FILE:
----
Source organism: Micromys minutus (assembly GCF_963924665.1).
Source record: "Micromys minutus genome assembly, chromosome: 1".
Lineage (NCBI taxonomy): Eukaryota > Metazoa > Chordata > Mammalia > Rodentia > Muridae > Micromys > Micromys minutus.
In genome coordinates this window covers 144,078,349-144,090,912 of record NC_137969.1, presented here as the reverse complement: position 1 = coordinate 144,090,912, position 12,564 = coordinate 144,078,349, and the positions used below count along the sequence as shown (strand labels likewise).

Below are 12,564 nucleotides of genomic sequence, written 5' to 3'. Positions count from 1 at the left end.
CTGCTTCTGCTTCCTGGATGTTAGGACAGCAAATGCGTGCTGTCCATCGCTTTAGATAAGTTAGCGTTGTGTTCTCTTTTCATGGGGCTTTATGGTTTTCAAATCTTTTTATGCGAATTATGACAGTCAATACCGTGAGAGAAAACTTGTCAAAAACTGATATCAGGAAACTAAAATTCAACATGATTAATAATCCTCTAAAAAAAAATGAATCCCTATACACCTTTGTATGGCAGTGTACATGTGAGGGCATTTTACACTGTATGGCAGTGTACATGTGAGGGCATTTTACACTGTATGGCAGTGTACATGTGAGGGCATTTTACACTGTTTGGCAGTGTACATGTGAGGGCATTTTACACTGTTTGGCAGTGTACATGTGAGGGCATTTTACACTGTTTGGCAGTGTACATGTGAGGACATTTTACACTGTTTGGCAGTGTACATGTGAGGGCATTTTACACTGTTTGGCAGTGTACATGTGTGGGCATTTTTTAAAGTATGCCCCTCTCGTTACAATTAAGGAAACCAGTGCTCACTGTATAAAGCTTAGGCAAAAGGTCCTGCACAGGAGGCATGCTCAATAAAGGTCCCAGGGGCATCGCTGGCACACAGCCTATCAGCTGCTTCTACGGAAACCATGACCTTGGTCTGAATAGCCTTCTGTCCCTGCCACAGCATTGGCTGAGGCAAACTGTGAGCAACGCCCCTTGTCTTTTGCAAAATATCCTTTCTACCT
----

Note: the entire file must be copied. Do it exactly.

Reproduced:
Source organism: Micromys minutus (assembly GCF_963924665.1).
Source record: "Micromys minutus genome assembly, chromosome: 1".
Lineage (NCBI taxonomy): Eukaryota > Metazoa > Chordata > Mammalia > Rodentia > Muridae > Micromys > Micromys minutus.
In genome coordinates this window covers 144,078,349-144,090,912 of record NC_137969.1, presented here as the reverse complement: position 1 = coordinate 144,090,912, position 12,564 = coordinate 144,078,349, and the positions used below count along the sequence as shown (strand labels likewise).

Below are 12,564 nucleotides of genomic sequence, written 5' to 3'. Positions count from 1 at the left end.
CTGCTTCTGCTTCCTGGATGTTAGGACAGCAAATGCGTGCTGTCCATCGCTTTAGATAAGTTAGCGTTGTGTTCTCTTTTCATGGGGCTTTATGGTTTTCAAATCTTTTTATGCGAATTATGACAGTCAATACCGTGAGAGAAAACTTGTCAAAAACTGATATCAGGAAACTAAAATTCAACATGATTAATAATCCTCTAAAAAAAAATGAATCCCTATACACCTTTGTATGGCAGTGTACATGTGAGGGCATTTTACACTGTATGGCAGTGTACATGTGAGGGCATTTTACACTGTATGGCAGTGTACATGTGAGGGCATTTTACACTGTTTGGCAGTGTACATGTGAGGGCATTTTACACTGTTTGGCAGTGTACATGTGAGGGCATTTTACACTGTTTGGCAGTGTACATGTGAGGACATTTTACACTGTTTGGCAGTGTACATGTGAGGGCATTTTACACTGTTTGGCAGTGTACATGTGTGGGCATTTTTTAAAGTATGCCCCTCTCGTTACAATTAAGGAAACCAGTGCTCACTGTATAAAGCTTAGGCAAAAGGTCCTGCACAGGAGGCATGCTCAATAAAGGTCCCAGGGGCATCGCTGGCACACAGCCTATCAGCTGCTTCTACGGAAACCATGACCTTGGTCTGAATAGCCTTCTGTCCCTGCCACAGCATTGGCTGAGGCAAACTGTGAGCAACGCCCCTTGTCTTTTGCAAAATATCCTTTCTACCT